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Americans choose 'patriotism-lite' for their own children

Source: Scripps Howard News Service
Date: November 25, 2002

Most Americans don't want their children to grow up to be soldiers.

Half of those asked in a national survey of 1,001 adults conducted by Scripps Howard News Service and Ohio University said "no," when asked if they would like to see their son or daughter "enter a military career."

Forty-two percent said would recommend a military career for a child and 8 percent were uncertain.

"The most privileged and educated in American society now don't regard military service as something honorable or useful. It would interrupt their career paths," said historian Allan Millett, author of "For the Common Defense" and other military histories.

The survey found that Americans appear comfortable with the nation's professional, all-volunteer 1.4 million-member military. About 79 percent favor keeping the military at its current strength or enlarging it. More than 93 percent said it is important to them to keep "the United States as the world's only remaining military superpower."

"There certainly is strong support for maintaining a strong national security posture here at home," said former Defense Secretary William Cohen after seeing the survey results. "There is such strong support because it is seen as directly related to our own survival."

But historians and military advisers complain that American support for the military is changing as the World War II generation dies. Most citizens are not interested in donning uniforms to defend the nation, or even to consider a brief stint of military service as an interesting, youthful experience.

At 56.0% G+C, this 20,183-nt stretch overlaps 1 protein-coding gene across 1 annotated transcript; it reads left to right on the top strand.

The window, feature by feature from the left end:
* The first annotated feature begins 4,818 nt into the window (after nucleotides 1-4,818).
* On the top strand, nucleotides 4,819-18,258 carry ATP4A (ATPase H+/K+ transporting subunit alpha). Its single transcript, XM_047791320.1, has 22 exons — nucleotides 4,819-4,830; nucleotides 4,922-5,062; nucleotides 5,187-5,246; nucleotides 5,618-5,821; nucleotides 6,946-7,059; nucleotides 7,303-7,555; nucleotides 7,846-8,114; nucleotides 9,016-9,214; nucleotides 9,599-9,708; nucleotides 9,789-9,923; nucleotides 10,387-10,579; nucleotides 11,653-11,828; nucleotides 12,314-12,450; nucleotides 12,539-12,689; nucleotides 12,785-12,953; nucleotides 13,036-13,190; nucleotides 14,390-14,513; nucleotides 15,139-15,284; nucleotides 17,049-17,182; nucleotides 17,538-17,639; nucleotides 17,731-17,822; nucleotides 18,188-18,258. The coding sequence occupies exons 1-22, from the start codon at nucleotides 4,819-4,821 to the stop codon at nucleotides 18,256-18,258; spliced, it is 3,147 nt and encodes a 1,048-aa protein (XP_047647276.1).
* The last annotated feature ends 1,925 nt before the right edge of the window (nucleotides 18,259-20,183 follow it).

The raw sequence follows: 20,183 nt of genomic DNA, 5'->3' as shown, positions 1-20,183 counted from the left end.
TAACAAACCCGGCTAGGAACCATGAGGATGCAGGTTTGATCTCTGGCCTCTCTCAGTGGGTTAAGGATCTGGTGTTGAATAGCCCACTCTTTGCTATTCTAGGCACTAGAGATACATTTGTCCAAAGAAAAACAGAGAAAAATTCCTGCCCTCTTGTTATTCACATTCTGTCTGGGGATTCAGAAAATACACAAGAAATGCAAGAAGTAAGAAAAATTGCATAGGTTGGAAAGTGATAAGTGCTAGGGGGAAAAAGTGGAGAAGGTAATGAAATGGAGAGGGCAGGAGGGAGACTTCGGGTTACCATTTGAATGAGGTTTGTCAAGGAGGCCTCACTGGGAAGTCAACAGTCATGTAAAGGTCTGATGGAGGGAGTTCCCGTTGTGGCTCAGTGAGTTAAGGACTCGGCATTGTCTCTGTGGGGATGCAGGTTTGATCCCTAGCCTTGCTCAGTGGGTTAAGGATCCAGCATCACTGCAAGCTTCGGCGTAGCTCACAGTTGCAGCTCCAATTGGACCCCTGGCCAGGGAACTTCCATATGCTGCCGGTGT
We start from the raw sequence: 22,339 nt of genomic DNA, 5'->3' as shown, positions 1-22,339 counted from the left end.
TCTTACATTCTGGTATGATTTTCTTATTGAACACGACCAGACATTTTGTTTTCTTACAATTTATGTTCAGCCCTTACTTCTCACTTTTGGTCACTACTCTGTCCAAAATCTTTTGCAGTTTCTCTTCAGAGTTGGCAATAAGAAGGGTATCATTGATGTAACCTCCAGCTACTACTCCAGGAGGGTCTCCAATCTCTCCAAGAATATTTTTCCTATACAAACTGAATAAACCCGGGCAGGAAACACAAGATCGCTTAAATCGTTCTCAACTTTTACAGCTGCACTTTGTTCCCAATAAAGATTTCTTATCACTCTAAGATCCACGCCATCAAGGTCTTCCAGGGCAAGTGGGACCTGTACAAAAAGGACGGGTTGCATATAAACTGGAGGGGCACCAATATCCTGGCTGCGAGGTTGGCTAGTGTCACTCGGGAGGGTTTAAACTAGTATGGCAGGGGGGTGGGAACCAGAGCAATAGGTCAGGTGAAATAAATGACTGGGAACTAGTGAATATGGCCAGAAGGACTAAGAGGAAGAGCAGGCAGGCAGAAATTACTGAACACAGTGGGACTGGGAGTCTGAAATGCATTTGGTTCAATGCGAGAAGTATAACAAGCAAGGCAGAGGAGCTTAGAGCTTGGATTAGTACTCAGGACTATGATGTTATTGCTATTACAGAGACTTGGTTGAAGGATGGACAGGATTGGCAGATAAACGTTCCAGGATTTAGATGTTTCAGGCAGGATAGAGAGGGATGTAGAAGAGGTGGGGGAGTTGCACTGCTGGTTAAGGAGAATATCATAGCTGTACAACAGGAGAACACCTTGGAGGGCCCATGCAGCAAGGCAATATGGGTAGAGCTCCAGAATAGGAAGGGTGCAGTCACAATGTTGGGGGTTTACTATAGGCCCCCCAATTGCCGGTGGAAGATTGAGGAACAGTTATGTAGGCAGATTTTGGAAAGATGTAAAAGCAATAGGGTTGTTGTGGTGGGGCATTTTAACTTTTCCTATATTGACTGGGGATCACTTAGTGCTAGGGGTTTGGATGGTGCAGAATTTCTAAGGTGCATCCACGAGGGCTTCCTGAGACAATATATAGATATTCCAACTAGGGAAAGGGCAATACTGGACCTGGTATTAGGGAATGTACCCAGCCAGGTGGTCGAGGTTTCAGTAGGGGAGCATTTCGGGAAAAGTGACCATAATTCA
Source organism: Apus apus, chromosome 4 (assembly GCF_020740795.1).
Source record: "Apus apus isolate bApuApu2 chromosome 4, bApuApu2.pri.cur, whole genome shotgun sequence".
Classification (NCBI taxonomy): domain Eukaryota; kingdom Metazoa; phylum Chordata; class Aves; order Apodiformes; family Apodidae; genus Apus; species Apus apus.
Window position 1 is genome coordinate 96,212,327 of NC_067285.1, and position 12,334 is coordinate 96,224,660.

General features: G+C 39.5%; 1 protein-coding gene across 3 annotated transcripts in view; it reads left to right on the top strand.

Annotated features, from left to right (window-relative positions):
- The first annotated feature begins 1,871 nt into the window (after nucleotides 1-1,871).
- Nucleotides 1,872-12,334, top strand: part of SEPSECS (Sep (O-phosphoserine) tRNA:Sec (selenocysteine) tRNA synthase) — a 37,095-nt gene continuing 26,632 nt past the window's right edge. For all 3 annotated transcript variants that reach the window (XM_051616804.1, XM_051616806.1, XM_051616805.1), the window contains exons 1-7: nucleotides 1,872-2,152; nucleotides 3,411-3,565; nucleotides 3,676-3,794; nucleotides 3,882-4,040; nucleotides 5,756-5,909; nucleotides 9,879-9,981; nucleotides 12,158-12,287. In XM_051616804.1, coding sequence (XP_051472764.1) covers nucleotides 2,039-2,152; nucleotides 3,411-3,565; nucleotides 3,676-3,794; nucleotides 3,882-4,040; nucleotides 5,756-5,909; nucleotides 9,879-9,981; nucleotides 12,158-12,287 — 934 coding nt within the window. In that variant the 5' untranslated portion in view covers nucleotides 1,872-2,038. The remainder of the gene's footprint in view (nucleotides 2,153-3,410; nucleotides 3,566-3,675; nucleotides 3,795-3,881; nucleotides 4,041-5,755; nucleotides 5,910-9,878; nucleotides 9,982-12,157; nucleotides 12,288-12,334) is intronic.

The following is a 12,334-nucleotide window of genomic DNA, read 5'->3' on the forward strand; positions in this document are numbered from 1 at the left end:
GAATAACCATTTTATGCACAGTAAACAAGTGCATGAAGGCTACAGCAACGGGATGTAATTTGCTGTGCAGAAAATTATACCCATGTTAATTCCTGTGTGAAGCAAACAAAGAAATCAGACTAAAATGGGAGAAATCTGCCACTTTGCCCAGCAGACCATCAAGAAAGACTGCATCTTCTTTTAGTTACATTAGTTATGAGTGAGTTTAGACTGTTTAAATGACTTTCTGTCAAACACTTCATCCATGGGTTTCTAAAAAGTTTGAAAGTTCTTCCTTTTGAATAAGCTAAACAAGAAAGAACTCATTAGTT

"I call all of this patriotism-lite. We have a lot of folks who are talking the talk, who say they support the military, but who are really not walking the walk," said Northwestern University sociologist Charles Moskos, a frequent adviser to the Pentagon on military recruitment.

The poll found that young people are least likely to look upon the military as an acceptable career. Slightly more than a third would like to see their child put on a uniform, compared to nearly half of older Americans.

Men, especially non-Hispanic white men, tend to accept military service as an appropriate career path for members of their family, while women and members of racial or ethnic minorities tend to oppose it.

A military career was most popular among conservative Republicans, residents of Southern or Midwestern states and people who live in rural areas or small cities. It is least popular with self-described liberals, Democrats, well-educated people, residents of the Northeast or West Coast, and denizens of large cities.

The poll was conducted at the Scripps Survey Research Center at Ohio University. Residents of the United States were interviewed by telephone from Oct. 13-28 in a study funded by a grant from the Scripps Howard Foundation.

The poll has an overall 4 percentage point margin of error, although the margin increases when examining attitudes among smaller groups within the survey. The margin for women only, for example, is 6 percent.

Further results of the poll may be found at www.newsPolls.org.